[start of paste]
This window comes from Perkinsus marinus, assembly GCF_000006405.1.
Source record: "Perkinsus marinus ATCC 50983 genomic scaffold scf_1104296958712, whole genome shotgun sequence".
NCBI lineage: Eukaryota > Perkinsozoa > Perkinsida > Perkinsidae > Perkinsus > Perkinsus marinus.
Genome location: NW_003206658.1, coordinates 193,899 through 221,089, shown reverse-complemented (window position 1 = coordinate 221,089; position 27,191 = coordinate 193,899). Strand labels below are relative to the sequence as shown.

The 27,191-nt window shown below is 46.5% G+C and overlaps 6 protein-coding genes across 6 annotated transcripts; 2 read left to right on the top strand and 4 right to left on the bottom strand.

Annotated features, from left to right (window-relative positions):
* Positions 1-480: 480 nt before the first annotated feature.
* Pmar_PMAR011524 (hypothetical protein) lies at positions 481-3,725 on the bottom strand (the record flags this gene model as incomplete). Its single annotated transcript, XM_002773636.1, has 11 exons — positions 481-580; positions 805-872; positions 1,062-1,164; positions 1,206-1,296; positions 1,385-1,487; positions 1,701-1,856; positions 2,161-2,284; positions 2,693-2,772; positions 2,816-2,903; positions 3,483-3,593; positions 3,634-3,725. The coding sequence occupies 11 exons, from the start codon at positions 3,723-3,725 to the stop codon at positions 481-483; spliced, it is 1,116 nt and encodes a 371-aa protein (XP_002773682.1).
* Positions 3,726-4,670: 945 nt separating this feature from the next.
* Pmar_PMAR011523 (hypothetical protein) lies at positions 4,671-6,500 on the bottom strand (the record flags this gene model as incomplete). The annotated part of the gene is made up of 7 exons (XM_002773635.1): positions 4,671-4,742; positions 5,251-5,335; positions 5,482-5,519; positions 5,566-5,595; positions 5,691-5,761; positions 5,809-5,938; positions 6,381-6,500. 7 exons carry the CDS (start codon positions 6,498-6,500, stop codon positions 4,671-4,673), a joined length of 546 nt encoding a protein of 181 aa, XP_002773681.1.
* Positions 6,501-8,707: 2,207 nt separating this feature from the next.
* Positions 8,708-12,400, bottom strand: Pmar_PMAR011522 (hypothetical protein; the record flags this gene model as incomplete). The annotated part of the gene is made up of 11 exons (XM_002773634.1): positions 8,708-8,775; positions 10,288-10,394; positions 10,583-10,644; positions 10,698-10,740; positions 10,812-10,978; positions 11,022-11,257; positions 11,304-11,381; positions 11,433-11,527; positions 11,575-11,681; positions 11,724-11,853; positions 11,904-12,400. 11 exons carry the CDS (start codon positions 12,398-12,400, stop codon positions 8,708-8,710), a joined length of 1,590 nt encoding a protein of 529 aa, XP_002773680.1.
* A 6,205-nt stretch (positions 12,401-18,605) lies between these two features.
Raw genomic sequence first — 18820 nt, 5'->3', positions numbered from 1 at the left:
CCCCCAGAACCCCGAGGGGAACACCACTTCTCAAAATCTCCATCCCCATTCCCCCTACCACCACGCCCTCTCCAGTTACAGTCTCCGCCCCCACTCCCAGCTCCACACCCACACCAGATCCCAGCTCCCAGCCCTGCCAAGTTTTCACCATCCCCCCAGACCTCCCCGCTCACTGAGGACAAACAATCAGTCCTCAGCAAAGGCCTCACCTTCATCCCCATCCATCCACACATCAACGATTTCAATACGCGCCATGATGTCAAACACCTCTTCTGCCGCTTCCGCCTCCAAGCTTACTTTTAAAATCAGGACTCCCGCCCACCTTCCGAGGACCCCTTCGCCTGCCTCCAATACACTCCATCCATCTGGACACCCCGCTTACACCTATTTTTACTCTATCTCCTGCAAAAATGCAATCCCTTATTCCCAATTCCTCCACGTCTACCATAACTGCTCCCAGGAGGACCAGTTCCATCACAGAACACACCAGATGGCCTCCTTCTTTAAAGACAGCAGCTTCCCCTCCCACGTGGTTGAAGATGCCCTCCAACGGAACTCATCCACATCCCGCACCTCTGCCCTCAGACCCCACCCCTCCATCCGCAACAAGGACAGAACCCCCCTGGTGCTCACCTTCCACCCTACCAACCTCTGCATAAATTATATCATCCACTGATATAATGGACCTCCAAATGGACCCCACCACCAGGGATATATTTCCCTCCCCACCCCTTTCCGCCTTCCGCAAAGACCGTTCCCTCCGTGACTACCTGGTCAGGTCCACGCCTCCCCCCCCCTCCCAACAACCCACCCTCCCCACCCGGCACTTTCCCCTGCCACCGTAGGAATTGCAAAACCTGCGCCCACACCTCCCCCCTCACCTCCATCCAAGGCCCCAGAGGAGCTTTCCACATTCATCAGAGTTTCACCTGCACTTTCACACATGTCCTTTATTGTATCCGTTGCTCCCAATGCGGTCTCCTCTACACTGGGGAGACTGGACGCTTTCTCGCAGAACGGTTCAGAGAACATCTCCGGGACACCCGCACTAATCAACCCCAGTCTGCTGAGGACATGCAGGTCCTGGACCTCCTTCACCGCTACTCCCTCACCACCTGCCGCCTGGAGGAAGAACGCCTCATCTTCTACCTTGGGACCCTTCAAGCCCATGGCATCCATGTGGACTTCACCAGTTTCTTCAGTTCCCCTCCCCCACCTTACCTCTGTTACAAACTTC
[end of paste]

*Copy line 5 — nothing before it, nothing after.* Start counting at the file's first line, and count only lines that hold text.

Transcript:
The 27,191-nt window shown below is 46.5% G+C and overlaps 6 protein-coding genes across 6 annotated transcripts; 2 read left to right on the top strand and 4 right to left on the bottom strand.